Delve Deeper

Friday, December 7, 2012

Graphic Novel: Pickman's Model

Review: Pickman's Model (review (c) by Julia Morgan)

112 pages, black and white, paperback.
Cover design by Robert Høyem.
Art and adaption by Kim Holm.
Original text by H.P. Lovecraft.

I was intrigued by this right from the start. I am a fan of graphic novels on the whole, but am cautious about approaching them, as often I find the artwork garish and unpleasant to look at.

This graphic novel is definitely not garish, and while the artwork is not the best I have seen, it is good. The black and white and grey swirl and drip and etch themselves onto your eyes as if drawn with a pen dipped in acid. With Lovecraft's excellent prose, some of it verbatim, some of it cleverly precised, the story itself cannot fail.

However, Lovecraft's story consists entirely of the narrator talking to a friend about another friend. So the artist has decided to spend a lot of frames on just showing the narrator talking. Not until he talks about his visit with Pickman do we get to see what the narrator is talking about. No cut to the Art Club's shock and disgust, no cut to Pickman's paintings.

This makes for a graphic novel that is extremely boring to look at in places. Where it truly does come alive is when it depicts Boston herself. A very dark and gloomy city, according to this graphic novel; a place as "witch-haunted" as Arkham. A place one would hesitate to visit in broad daylight, let alone at night. In one five page sequence, we see nothing but blackness, with the whiteness of the words arranged across the page in a ladder of suspense; and then splashes of torchlight. I was reminded of a scene from M Night Shyamalan's "Signs", in which we see nothing but the beam of a torchlight rolling around, but what we hear carries the message - "be very afraid". Here, minimalism works. Elsewhere in the novel, it doesn't work so well.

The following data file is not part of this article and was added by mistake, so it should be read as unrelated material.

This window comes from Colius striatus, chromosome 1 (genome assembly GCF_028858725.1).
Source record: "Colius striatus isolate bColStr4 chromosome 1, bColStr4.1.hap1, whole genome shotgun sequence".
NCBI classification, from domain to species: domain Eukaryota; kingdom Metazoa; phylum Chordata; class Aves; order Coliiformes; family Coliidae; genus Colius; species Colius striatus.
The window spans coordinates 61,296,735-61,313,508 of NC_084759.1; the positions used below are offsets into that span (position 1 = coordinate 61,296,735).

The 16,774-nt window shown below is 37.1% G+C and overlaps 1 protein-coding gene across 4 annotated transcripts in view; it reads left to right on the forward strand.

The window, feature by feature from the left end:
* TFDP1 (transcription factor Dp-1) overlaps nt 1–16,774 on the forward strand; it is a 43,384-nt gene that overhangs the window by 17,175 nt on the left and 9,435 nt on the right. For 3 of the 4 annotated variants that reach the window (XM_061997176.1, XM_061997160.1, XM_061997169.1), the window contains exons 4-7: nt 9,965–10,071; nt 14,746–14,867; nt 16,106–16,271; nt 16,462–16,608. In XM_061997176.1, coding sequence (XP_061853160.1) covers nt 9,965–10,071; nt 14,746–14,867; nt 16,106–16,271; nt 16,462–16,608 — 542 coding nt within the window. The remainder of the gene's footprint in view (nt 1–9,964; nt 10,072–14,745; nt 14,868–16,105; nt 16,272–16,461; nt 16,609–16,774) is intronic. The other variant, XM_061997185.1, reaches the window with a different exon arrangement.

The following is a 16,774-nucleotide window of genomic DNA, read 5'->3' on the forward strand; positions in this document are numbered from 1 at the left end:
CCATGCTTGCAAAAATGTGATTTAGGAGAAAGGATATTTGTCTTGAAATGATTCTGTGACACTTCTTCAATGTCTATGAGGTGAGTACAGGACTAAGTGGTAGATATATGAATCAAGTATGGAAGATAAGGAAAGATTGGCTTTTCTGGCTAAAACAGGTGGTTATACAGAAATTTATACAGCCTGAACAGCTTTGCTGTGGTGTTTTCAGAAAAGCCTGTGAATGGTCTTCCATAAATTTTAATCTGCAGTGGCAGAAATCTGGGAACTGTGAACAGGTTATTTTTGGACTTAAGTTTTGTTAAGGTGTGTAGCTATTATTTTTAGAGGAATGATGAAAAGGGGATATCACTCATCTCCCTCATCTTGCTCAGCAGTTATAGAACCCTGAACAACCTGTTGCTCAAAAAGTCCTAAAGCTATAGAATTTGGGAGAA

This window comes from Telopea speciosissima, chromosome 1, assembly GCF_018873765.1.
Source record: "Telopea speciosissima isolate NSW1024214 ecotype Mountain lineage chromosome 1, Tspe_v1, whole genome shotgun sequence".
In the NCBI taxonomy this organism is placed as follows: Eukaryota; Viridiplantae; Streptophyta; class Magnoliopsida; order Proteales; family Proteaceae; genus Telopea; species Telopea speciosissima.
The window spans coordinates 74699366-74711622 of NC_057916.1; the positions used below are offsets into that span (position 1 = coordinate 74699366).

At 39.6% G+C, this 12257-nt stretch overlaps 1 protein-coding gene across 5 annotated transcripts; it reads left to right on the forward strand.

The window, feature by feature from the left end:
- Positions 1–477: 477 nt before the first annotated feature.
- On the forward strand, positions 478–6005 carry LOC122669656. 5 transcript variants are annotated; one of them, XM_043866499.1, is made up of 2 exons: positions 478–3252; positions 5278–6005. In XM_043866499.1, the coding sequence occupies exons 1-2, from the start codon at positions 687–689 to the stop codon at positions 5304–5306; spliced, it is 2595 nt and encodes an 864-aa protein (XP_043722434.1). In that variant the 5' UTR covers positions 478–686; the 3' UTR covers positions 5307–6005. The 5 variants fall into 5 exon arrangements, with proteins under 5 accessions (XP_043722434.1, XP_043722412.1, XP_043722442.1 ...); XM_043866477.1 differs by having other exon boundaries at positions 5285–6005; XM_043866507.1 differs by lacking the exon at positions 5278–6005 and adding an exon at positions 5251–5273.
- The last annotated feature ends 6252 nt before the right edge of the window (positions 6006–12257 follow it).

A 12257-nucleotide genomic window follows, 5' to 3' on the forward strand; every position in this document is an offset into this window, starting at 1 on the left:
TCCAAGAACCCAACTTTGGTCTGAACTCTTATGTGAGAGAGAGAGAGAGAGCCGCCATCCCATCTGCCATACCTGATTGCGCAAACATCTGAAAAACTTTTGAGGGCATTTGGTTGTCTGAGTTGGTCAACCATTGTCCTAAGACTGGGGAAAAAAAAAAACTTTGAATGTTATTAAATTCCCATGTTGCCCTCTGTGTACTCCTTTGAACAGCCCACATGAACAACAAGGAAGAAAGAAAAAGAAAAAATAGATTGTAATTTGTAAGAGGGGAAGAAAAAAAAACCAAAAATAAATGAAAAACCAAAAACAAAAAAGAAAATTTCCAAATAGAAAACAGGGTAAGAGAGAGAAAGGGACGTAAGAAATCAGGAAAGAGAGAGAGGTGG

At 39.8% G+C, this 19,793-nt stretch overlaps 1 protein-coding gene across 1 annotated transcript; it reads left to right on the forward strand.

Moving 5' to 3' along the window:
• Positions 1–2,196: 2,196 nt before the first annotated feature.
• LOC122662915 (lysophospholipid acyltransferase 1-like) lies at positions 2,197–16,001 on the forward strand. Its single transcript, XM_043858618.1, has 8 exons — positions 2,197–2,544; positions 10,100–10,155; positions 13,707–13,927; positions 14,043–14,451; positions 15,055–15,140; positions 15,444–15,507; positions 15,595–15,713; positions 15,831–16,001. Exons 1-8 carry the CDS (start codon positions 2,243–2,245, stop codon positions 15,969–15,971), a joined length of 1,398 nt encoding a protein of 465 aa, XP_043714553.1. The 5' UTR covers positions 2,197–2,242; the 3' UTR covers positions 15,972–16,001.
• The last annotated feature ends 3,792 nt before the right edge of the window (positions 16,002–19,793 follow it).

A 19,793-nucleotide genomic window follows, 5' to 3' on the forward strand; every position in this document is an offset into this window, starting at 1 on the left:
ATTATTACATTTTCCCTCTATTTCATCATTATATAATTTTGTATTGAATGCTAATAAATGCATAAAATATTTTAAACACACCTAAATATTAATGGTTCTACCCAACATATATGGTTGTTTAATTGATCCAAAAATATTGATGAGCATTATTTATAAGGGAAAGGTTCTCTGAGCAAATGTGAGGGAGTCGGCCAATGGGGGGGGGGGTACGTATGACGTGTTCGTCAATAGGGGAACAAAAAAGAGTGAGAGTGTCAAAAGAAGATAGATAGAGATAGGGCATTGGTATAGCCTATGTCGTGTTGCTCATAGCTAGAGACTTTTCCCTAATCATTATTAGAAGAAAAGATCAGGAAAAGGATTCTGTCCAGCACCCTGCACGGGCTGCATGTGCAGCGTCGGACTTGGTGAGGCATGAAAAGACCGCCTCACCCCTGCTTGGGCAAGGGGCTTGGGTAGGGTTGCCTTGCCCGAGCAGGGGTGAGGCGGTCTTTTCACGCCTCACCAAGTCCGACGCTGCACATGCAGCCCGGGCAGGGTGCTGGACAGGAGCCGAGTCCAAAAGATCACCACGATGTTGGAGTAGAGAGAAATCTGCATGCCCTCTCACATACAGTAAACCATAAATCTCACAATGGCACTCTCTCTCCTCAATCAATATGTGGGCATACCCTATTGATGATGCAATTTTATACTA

What really lets it down for me is - no ghouls. You don't see a single ghoul. True, there is something ghoulish about Pickman's appearance, and in one frame, in which he is silhouetted in a basement doorway, he is positively frightening. But this is no compensation for the lack of ghouls.

Neither do we get to see Pckman's artwork directly. Instead we get to see the outlines of his canvases and easels, but not the paintings themselves. I understand that Lovecraft's description of Pickman's paintings: "Nothing was blurred, distorted, or conventionalized; outlines were sharp and lifelike, and details were almost painfully defined. And the faces!"; is rather daunting to anyone not an artistic genius like Richard Upton Pickman.

This graphic novel is far from perfect, but it is good. Should you wish to see for yourself, you can download it for free from

Then consider whether you would like a hard copy for your shelves. You can purchase it from IndyPlanet for a reasonable price.

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